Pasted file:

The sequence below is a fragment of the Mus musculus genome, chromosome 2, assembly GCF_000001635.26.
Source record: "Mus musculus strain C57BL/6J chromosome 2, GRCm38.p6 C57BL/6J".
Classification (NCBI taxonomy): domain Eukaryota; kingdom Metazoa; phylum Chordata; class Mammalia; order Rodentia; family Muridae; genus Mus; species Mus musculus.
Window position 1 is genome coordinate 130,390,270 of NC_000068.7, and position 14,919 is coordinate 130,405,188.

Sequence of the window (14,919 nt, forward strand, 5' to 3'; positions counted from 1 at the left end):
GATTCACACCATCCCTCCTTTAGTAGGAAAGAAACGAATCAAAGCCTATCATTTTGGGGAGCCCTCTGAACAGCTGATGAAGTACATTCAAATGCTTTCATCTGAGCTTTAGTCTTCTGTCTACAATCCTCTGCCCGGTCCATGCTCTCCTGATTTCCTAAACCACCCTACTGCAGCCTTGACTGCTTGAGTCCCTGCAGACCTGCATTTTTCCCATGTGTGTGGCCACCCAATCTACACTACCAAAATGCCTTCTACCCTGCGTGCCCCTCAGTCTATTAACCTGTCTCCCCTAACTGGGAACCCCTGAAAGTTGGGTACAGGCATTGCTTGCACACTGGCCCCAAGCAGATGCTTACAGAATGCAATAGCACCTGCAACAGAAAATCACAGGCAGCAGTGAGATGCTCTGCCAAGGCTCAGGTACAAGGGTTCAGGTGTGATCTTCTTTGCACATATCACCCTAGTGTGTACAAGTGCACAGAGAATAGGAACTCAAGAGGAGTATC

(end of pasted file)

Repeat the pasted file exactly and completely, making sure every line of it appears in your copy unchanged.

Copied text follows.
The sequence below is a fragment of the Mus musculus genome, chromosome 2, assembly GCF_000001635.26.
Source record: "Mus musculus strain C57BL/6J chromosome 2, GRCm38.p6 C57BL/6J".
Classification (NCBI taxonomy): domain Eukaryota; kingdom Metazoa; phylum Chordata; class Mammalia; order Rodentia; family Muridae; genus Mus; species Mus musculus.
Window position 1 is genome coordinate 130,390,270 of NC_000068.7, and position 14,919 is coordinate 130,405,188.

Sequence of the window (14,919 nt, forward strand, 5' to 3'; positions counted from 1 at the left end):
GATTCACACCATCCCTCCTTTAGTAGGAAAGAAACGAATCAAAGCCTATCATTTTGGGGAGCCCTCTGAACAGCTGATGAAGTACATTCAAATGCTTTCATCTGAGCTTTAGTCTTCTGTCTACAATCCTCTGCCCGGTCCATGCTCTCCTGATTTCCTAAACCACCCTACTGCAGCCTTGACTGCTTGAGTCCCTGCAGACCTGCATTTTTCCCATGTGTGTGGCCACCCAATCTACACTACCAAAATGCCTTCTACCCTGCGTGCCCCTCAGTCTATTAACCTGTCTCCCCTAACTGGGAACCCCTGAAAGTTGGGTACAGGCATTGCTTGCACACTGGCCCCAAGCAGATGCTTACAGAATGCAATAGCACCTGCAACAGAAAATCACAGGCAGCAGTGAGATGCTCTGCCAAGGCTCAGGTACAAGGGTTCAGGTGTGATCTTCTTTGCACATATCACCCTAGTGTGTACAAGTGCACAGAGAATAGGAACTCAAGAGGAGTATC